Wilton’s first Goddard School, to be located at 385 Danbury Road, was approved at the Monday, Oct. 28, meeting of the Planning & Zoning Commission. Issues regarding traffic flow onto Kristine Lilly Way were resolved after the school volunteered to keep a gate in place, preventing access when the school was not open.

Deborah Lee of Fairfield will be the owner of the Goddard School along with her husband, Edward. She said in a recent email they are both “very excited” to have their plans approved by the commission.

On Friday, Nov. 1, she said if all things go as planned, Wilton Goddard School should be open around June 2014.

“Our intention is to be open sometime during the summer of 2014. June is at the latest range, but so many moving parts are going on right now, so I’m not sure,” she said. “It would be a tremendous delay if we were not open by the next academic year.”

A Goddard School is a privately owned business that follows the teaching philosophy of “learning through play,” Ms. Lee said. The Wilton Goddard School will offer programs for children 6 weeks to 5 years old.

Tuition is based on the age of the child. “As the child gets older, the price decreases,” Ms. Lee said.

The owner previously had two children spend four years at a Goddard School in New Jersey, and said she and her husband are approaching the school “from the perspective of being parents of children who went to Goddard school for four years, to the owners of a school.”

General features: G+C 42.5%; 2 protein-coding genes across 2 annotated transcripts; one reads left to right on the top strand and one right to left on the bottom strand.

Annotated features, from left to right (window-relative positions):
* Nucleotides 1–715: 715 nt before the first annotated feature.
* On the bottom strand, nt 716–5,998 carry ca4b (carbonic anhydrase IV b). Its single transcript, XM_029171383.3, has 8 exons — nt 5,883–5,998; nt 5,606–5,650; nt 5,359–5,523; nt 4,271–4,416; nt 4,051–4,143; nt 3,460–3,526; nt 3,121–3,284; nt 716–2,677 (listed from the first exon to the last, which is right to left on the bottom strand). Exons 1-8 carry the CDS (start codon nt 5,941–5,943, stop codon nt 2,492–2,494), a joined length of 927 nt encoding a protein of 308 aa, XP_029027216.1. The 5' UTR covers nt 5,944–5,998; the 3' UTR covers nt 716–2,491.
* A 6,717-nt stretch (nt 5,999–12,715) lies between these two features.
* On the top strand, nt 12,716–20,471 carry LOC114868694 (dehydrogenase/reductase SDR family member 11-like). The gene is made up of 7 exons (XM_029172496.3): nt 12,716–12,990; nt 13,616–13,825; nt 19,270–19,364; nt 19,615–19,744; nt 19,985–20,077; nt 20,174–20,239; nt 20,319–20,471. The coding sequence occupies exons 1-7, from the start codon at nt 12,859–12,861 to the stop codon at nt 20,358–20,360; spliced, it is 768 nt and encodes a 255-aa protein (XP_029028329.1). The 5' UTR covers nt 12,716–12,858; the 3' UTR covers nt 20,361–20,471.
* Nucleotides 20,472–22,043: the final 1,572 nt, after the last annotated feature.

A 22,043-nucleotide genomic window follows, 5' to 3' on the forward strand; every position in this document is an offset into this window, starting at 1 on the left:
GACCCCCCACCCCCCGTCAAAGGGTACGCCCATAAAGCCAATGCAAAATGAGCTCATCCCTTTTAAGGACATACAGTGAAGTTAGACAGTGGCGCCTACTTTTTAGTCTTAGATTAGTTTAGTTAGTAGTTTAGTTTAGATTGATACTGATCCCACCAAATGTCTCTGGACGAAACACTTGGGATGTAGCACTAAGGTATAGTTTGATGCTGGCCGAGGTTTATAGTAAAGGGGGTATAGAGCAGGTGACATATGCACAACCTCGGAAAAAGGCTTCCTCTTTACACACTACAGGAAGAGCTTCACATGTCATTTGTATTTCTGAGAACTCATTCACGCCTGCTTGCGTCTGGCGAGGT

According to the Goddard School company’s national website, each of its preschool programs offers “the best childhood preparation for social and academic success.

“We foster the cognitive and social development of each child through fun activities that are lovingly guided by highly trained teachers,” the website says.

What sets the Goddard experience aside from other preschools in the area, Ms. Lee said, is that the program offers “so much more in the way of safety and facilities.”

“We’ve had firsthand experience looking for schools after having children,” she said. “We vetted them out in our area, and found Goddard to be far superior in safety, care, and the education program that’s involved as well.”

Individual schools have the ability to offer a wide range of education activities, Ms. Lee said. This enables schools to be flexible to parents’ wants, and children’s needs, an idea otherwise known as the Goddard ‘FLEXible’ curricula.

“There are a bunch of different programs,” Ms. Lee said. “We can offer language programs, yoga classes, sign language classes, and so on. My children came home knowing sign language from their Goddard School lessons.”

All of the school’s lead teachers, according to the Goddard School’s website, are required to have a degree in early childhood education, or a related field, and are selected on their “ability to engage children warmly in the learning process through the use of effective and unique lesson plans.”

The school’s main audience will be dual-working parents who commute by train or car to their office, Ms. Lee said. In order to offer those parents total, full-time child care, the Goddard School of Wilton will be open a full 12 hours, from 6:30 a.m. to 6:30 p.m.

Parents have flexibility in drop-off and pickup times, Ms. Lee said, and the school will also offer a part-time care program.

“Our intention is to appeal to these people who commute every day,” she said. “When you commute, you have to be up and gone early in the morning. We want to be as flexible as possible to appeal to working parents.”

Overall, Ms. Lee said, her school will provide “full-time care for working parents with an educational preschool program throughout the day.”